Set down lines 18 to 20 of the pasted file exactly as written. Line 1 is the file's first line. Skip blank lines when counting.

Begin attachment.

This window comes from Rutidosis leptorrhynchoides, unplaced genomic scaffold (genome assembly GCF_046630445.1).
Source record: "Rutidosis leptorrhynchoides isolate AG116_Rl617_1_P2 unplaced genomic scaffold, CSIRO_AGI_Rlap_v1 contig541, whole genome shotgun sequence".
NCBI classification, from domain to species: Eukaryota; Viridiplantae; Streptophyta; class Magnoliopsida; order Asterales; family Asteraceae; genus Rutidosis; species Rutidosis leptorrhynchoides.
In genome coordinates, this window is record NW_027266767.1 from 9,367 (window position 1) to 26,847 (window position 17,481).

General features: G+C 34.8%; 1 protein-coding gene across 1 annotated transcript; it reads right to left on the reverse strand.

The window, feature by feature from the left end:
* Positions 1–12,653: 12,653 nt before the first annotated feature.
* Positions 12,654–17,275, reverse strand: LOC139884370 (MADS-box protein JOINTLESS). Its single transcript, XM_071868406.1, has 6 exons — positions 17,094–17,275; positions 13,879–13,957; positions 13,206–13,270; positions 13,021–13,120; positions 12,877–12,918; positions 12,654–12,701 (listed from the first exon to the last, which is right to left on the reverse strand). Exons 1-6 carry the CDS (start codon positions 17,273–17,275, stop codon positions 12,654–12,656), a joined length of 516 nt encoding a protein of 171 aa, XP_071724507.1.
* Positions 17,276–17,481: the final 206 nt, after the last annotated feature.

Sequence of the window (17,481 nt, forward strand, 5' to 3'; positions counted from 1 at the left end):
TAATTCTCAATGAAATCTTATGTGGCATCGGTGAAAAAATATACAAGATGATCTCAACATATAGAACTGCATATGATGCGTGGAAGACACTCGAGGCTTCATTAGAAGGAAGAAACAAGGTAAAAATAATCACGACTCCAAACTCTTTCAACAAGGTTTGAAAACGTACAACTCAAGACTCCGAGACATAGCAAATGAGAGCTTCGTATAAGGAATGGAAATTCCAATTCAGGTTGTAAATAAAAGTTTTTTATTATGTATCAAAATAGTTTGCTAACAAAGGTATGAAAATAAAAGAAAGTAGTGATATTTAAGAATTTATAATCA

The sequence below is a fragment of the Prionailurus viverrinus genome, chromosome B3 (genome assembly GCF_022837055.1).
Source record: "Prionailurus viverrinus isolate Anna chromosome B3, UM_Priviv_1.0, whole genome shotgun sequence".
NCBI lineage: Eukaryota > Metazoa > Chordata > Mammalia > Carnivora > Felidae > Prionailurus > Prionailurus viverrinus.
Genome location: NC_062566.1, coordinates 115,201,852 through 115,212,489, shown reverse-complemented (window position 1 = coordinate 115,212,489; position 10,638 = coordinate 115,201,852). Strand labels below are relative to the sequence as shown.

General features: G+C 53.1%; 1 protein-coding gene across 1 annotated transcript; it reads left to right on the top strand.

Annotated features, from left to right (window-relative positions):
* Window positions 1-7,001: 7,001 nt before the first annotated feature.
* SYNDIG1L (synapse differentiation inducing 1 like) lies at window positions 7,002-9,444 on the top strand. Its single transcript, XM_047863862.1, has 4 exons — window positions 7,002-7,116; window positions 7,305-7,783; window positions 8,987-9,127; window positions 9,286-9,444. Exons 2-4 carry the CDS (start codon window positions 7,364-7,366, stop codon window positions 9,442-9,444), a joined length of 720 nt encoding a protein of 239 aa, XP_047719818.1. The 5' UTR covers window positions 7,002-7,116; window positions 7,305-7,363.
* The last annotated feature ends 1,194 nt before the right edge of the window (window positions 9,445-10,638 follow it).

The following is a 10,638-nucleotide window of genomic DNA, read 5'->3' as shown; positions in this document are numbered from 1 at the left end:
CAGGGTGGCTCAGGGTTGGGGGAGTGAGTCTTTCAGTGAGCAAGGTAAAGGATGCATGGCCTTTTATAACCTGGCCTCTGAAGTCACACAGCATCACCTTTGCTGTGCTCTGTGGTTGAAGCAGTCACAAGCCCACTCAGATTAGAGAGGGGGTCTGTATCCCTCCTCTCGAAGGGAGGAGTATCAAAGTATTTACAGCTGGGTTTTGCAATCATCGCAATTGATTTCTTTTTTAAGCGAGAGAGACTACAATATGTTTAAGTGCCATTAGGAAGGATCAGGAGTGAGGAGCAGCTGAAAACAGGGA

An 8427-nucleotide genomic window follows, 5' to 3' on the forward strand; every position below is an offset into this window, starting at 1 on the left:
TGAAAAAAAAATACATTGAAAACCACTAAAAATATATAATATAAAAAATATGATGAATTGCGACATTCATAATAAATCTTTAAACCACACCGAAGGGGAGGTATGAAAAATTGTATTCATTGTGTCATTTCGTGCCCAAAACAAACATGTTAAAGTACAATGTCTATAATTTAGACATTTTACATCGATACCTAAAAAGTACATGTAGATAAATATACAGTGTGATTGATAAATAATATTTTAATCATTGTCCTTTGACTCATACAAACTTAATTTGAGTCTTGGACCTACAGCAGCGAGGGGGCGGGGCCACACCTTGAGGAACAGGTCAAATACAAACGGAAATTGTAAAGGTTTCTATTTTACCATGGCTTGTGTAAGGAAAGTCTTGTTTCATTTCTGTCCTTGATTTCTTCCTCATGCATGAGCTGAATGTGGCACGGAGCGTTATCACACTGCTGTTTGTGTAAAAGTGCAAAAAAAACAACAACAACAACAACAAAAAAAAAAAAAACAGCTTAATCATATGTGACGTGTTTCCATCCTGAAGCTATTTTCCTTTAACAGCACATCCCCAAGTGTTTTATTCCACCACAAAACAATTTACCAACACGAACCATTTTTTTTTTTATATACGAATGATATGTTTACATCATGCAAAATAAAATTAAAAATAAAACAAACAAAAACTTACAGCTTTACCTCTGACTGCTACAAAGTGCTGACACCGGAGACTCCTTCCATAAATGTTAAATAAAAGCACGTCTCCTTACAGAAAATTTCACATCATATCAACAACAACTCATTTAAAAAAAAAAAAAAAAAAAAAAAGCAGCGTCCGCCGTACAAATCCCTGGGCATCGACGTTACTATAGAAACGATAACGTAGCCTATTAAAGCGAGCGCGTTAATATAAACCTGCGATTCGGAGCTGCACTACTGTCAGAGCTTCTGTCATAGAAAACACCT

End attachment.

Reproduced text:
* Window positions 1-7,001: 7,001 nt before the first annotated feature.
* SYNDIG1L (synapse differentiation inducing 1 like) lies at window positions 7,002-9,444 on the top strand. Its single transcript, XM_047863862.1, has 4 exons — window positions 7,002-7,116; window positions 7,305-7,783; window positions 8,987-9,127; window positions 9,286-9,444. Exons 2-4 carry the CDS (start codon window positions 7,364-7,366, stop codon window positions 9,442-9,444), a joined length of 720 nt encoding a protein of 239 aa, XP_047719818.1. The 5' UTR covers window positions 7,002-7,116; window positions 7,305-7,363.
* The last annotated feature ends 1,194 nt before the right edge of the window (window positions 9,445-10,638 follow it).